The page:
The proposed merger of AOL and media conglomerate Time Warner made it through the Federal Trade Commission this past week, but the fat lady can't squeak a peep before the blessing of their union is granted by the Federal Communications Commission. Such a merger will add fuel injection to the changing of the traditional record-industry business models for manufacturing and distributing copyrighted material. The tumultuous Gestalt shift of MP3s, hackers, and crackers is evolving rather quickly into something quite remote from the organic shopping experience of visiting the local record store, breaking open the cellophane, turning on, and tuning out. The record labels are scrambling to shove the cat back in the bag, but there's no turning back. The dominance of the first generation of popular music fans to discover that tunes are a click away, rather than a block away, is so conceptually boundless that it's breathtaking - and what side of the fence you're on will tell you if you feel exhilarated or like many fingers are crushing your larynx. What power would this merger wield, with a network of high-speed cable modems already in place and the key to the vaults of music and film properties of Warner Bros.? "You've got mail - and a great offer to hear more about the new R.E.M. album!" As the future calls for customers to pay for the privilege of downloading tunes in a monthly payment to each major record label you might want to subscribe to, with unlimited access to the label's properties, this proposed marriage has both the sizzle and the steak. ... While on my shaky soapbox podium, let me share with you a fantastic quote by singer/songwriter/producer T-Bone Burnett taken from a recent L.A. Times interview. If you're consistently head-shaken by the boy-band/Lolita landscape, this consideration of the state of the music business 2000 A.D. is a hoot-for-thought: "We live in an age of music for people who don't like music. The record industry discovered some time ago that there aren't that many people who actually like music. For a lot of people, music's annoying, or at the very least they don't need it. They discovered if they could sell music to a lot of those people, they could sell a lot more records." ... Another music merger takes place this week across the Atlantic, where the weekly tabloid magazine Melody Maker will fold after 74 years with its December 18 issue. The publication's ever-popular musician's classifieds section will be absorbed by its competitor NME (New Music Express), the last man standing in the weekly U.K. music-magazine market that thrived for eons serving up three fan-boy choices (with the now defunct Sounds). ... Three hot soundtracks are slated for release next month with motion-picture star power and intriguing musical promises. Due January 9 is 1500 Records' 15 Minutes set, featuring a cover of David Bowie's classic "Fame" performed by God Lives Underwater, and other new music from DJ David Holmes, Maxim of Prodigy, French electronica collective Rinocerose, Breakbeat Era, and Gus Gus. The film was written and directed by John Herzfeld (2 Days In the Valley) and stars Robert De Niro and Edward Burns. The TVT label issues Snatch (up for grabs in late January), the new crime comedy from director Guy Ritchie. Like the record for his previous film, Lock, Stock, & Two Smoking Barrels, this new movie soundtrack promises lots of one-liner dialogue mixed throughout the tracks - a nifty collection with Madonna, Massive Attack, The Specials, The Strangers, 10cc, The Brothers Johnson, Oasis, Klint, and more. The Chapter III Records label is releasing the Invisible Circus soundtrack featuring two new Yo La Tengo tracks written for the film, alongside tracks by Lee "Scratch" Perry & the Upsetters, Nick Laird-Clowes of The Dream Academy, and Petra Hayden of That Dog. ... Doubtful that they'll ever run out of suitors to buy them drinks, The Donnas can now belly up to the bars they've been playing. Their new Turn 21 album, due next month from the Lookout Records label, features the band's full-fem-force garage rock cover of Judas Priest's "Living After Midnight." ... Another tome of pop culture can be added to your winter reading stack - Jacques & Flusster Publishing's memories of impresario Sid Bernstein, titled Not Just the Beatles. A plucky yet debonair gentleman, he sealed his spot in rock history when he brought the Beatles to perform for the first time in America in February of 1964. As Bernstein's youthful work ethic and a knack for promotion led him into the high-stakes win-a-few, lose-a-few world of concert production and negotiation, he never lost his unique kind manner - and oftentimes his reputation as a man of honor opened wonderful doors of opportunity. Can you imagine contracting the Beatles to their debut American concert almost a year in advance, and having the show fall perfectly in between two Ed Sullivan appearances? Or how about his next Beatles concert at Shea Stadium, when without any advertising or PR he took in more than $304,000 in three duffel bags full of mailed-in ticket requests? These stories and more can be found alongside his dealings with artists like The Rolling Stones, Tony Bennett, Janis Joplin, The Rascals, Bay City Rollers, and James Brown. Neat stuff for big dreamers - highly recommended.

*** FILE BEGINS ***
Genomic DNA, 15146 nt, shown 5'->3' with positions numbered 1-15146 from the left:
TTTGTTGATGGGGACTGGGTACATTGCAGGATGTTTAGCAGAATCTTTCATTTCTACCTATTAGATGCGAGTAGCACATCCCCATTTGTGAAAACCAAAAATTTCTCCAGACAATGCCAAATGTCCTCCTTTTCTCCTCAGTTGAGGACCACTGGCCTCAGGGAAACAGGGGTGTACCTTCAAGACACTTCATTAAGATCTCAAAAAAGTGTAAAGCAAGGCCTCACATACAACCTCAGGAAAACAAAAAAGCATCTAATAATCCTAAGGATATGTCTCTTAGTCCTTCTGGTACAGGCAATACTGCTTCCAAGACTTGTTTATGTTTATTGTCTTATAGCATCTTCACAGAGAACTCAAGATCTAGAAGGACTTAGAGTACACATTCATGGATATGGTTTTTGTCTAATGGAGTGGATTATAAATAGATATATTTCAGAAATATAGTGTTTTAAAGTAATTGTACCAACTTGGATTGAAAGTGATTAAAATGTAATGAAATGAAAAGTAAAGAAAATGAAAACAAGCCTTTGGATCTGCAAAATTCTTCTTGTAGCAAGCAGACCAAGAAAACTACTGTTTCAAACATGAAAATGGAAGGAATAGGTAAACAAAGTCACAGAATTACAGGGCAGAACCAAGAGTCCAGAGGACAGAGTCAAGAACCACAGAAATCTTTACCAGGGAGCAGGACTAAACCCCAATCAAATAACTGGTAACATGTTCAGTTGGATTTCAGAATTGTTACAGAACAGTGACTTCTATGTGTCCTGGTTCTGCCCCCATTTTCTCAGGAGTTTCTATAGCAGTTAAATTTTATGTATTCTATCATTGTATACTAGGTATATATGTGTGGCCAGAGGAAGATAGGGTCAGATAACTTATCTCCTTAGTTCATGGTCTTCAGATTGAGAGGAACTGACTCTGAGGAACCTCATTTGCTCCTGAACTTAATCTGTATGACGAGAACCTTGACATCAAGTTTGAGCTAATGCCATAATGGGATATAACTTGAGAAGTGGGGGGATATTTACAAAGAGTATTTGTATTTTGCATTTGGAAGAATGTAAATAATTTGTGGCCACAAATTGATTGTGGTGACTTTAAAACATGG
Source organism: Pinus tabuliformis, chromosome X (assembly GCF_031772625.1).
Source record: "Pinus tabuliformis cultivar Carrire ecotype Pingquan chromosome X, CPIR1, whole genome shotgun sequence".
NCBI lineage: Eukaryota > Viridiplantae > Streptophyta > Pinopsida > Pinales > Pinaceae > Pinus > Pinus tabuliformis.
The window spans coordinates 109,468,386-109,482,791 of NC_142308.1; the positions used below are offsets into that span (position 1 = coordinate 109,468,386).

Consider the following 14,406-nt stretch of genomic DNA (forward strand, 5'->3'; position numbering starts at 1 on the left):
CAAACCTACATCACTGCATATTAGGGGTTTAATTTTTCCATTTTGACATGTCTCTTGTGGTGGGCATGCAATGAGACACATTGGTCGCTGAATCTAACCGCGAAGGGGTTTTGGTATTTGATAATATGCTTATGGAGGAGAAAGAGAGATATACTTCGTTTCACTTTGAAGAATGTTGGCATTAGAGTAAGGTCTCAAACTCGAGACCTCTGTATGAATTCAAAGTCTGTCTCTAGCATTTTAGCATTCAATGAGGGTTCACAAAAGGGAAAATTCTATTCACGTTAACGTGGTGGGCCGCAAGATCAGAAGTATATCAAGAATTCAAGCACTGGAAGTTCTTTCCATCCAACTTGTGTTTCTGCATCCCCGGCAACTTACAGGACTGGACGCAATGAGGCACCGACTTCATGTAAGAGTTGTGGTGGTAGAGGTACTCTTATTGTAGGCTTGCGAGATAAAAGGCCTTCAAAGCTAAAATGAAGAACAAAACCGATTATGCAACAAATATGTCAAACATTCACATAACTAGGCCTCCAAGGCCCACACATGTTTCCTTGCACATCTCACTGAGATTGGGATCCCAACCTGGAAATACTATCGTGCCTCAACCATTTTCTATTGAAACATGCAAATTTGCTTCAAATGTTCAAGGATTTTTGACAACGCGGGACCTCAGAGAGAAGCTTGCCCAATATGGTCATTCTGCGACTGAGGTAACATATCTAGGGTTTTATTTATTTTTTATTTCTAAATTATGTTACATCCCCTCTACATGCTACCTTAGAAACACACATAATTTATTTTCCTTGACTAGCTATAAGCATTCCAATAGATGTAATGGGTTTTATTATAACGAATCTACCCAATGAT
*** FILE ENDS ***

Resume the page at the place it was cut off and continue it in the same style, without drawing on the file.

Television Alert:
The Tonight Show with Jay Leno welcomes the Blue Man Group on Christmas day; The Late Show with David Letterman hosts Sade tonight; and Politically Incorrect with Bill Maher gets into the minds of Karen "Yam Jam" Finley on Wednesday overnight, Tiffany on Thursday overnight, and Aaron Neville on Friday overnight.

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